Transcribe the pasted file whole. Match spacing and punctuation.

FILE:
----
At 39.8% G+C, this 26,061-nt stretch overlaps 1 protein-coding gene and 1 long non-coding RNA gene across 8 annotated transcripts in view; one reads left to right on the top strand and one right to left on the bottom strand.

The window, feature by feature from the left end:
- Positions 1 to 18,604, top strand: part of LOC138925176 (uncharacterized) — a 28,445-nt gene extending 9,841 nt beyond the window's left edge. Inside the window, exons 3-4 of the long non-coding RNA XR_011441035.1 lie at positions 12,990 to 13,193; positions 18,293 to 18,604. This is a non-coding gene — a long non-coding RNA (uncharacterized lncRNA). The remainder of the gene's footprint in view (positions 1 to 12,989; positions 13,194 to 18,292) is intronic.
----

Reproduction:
At 39.8% G+C, this 26,061-nt stretch overlaps 1 protein-coding gene and 1 long non-coding RNA gene across 8 annotated transcripts in view; one reads left to right on the top strand and one right to left on the bottom strand.

The window, feature by feature from the left end:
- Positions 1 to 18,604, top strand: part of LOC138925176 (uncharacterized) — a 28,445-nt gene extending 9,841 nt beyond the window's left edge. Inside the window, exons 3-4 of the long non-coding RNA XR_011441035.1 lie at positions 12,990 to 13,193; positions 18,293 to 18,604. This is a non-coding gene — a long non-coding RNA (uncharacterized lncRNA). The remainder of the gene's footprint in view (positions 1 to 12,989; positions 13,194 to 18,292) is intronic.